Who wants to work for this guy?

Heath’s article also says that Musk gave the team until November 7 to deliver this or else they’re fired. There’s nothing like swooping in, making a stupid demand, and tying employment to a tight delivery timeline to chase employees away. Of course, Musk has said he wants to reduce the staff at Twitter, so this might be considered a feature. But the people most likely to leave are the high performers who can easily get a job elsewhere. Seems like those are the folks you’d most want to keep.

There’s also the stories about how Musk brought in Tesla engineers to review code. “Software engineering is software engineering,” supporters say. Bullshit. Talented software engineers can look at unfamiliar code and figure out what it does, yes. But car software and social media sites are not the same. They have different considerations. Any sufficiently old code base has a lot of history that makes seemingly bad choices actually be the best choice, unless you plan on starting over from scratch.

As I was scrolling in the middle of the night because my body is dumb and didn’t want to sleep, I saw a tweet from someone who just got the full self-driving beta for their Tesla. It reminded me of how detached Elon Musk’s timelines are from reality.

Why do I care?

I feel sorry for the people who work at Twitter. Their jobs got a lot more unpleasant on Friday and there’s not much they can do about it. More selfishly, I don’t want Twitter to implode. I’ve been able to make friends over the years with people whose interests barely overlap my own. My network is full of weather, technology, sports, English professors, locals of various pursuits, and other total strangers that I’m lucky to have found. If Twitter collapses, not everyone will run to the same place. Some will move to Mastodon or other Twitter-like services popping up. Others seem to be heading for Instagram. Some will probably just abandon social media all together.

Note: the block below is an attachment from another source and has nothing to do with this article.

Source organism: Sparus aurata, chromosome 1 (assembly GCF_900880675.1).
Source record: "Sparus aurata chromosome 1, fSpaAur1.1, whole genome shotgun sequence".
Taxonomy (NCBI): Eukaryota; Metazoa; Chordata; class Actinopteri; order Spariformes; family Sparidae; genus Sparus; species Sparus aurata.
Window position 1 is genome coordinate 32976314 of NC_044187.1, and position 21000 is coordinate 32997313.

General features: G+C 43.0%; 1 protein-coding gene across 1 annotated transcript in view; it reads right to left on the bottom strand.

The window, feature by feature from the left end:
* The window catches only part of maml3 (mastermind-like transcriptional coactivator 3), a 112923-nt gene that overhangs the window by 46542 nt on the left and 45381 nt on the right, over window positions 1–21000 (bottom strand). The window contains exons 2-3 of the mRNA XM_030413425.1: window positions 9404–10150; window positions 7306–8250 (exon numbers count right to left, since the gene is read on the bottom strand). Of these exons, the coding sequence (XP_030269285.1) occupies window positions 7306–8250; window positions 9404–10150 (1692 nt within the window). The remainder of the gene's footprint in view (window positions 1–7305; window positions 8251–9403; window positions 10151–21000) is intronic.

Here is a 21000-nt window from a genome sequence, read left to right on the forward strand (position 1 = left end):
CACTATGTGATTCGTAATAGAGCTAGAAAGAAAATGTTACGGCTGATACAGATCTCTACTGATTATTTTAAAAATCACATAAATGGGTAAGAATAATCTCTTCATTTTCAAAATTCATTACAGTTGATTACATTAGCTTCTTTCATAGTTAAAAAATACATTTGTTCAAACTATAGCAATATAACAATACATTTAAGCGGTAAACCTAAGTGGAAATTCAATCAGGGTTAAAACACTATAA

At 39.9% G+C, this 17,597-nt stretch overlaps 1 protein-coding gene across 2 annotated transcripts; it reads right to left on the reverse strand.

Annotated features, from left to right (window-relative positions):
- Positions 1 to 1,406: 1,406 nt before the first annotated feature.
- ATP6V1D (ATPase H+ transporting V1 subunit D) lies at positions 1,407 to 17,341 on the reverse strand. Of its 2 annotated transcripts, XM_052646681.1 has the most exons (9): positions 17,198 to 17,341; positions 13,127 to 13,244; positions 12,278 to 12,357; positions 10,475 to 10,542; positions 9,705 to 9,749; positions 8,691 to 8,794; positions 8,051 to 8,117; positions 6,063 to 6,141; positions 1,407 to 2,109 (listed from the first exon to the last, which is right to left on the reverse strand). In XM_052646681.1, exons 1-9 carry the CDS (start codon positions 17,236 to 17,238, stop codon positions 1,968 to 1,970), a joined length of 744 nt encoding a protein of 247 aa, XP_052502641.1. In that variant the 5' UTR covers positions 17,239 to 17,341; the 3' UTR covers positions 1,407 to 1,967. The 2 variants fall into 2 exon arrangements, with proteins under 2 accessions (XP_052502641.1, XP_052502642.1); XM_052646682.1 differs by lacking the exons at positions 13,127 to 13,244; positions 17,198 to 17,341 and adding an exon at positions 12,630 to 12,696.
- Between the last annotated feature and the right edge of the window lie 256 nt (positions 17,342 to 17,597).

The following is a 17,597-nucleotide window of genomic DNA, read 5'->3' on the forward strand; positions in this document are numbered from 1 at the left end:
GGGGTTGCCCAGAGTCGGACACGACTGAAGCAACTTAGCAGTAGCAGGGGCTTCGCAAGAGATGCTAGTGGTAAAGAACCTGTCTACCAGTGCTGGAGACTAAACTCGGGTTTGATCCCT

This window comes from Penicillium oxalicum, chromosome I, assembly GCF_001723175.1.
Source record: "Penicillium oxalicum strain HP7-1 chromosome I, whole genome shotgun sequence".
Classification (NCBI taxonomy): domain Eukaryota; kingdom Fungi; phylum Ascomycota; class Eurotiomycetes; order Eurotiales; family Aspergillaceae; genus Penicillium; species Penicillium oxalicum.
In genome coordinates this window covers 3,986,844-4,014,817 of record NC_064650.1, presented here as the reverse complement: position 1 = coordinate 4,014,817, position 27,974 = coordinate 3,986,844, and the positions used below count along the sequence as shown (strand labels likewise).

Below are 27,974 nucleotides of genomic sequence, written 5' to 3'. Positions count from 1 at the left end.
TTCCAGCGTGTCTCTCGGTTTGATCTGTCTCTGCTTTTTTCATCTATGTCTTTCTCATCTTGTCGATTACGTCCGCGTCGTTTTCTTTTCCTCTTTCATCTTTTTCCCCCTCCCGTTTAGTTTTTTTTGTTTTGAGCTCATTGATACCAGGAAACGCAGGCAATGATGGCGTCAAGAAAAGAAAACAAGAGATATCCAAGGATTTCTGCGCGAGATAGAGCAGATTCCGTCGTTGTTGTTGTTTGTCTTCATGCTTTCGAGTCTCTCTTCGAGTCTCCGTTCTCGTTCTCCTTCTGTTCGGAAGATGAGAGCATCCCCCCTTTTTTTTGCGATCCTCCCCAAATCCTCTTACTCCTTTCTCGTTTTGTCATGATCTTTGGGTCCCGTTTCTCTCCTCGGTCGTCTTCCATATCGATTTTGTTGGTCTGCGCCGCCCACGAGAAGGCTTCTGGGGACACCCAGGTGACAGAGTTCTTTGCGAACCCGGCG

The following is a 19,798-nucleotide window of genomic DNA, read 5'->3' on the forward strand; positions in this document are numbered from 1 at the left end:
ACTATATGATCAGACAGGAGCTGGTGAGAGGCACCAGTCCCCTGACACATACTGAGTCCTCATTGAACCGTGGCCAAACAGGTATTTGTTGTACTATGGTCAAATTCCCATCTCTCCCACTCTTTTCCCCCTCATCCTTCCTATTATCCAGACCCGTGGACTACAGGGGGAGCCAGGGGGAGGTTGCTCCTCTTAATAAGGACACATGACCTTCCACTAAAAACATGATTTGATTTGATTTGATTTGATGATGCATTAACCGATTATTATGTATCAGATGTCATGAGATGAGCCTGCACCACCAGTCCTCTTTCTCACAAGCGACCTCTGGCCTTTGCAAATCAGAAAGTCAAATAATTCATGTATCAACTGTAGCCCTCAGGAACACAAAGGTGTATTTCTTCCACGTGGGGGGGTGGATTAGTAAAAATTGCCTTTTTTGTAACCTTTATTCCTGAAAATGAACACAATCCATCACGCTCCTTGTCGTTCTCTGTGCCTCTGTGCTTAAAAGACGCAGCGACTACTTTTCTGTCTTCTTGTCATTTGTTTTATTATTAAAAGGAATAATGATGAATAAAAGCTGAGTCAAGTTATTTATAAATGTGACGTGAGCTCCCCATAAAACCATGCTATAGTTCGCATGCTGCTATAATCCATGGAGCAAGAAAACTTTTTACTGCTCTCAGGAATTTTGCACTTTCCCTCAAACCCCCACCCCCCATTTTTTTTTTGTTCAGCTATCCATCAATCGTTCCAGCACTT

I don’t care if Elon Musk succeeds or not. But I want Twitter to succeed.

Mastodon won’t save us

By the end of this week, Twitter will (maybe?) be owned by Elon Musk. And as much as the past leadership hasn’t understood the site, the future doesn’t understand it even more. Some users are publicly contemplating leaving the site, perhaps much in the same way that people say they’ll move to Canada after an election. In any case, people are talking about Mastodon a lot more than they have in a while.

I’m not convinced that Mastodon is the answer. Social media success isn’t about being technically or morally better; it’s about the network. Almost everyone I’d interact with on Mastodon is already on Twitter. Where’s the incentive to move? I get to maintain two parallel accounts instead? It’s a Catch-22 that helps the big players stay entrenched. Will the average person get mad enough at Twitter to switch to something else? I’m not betting on that.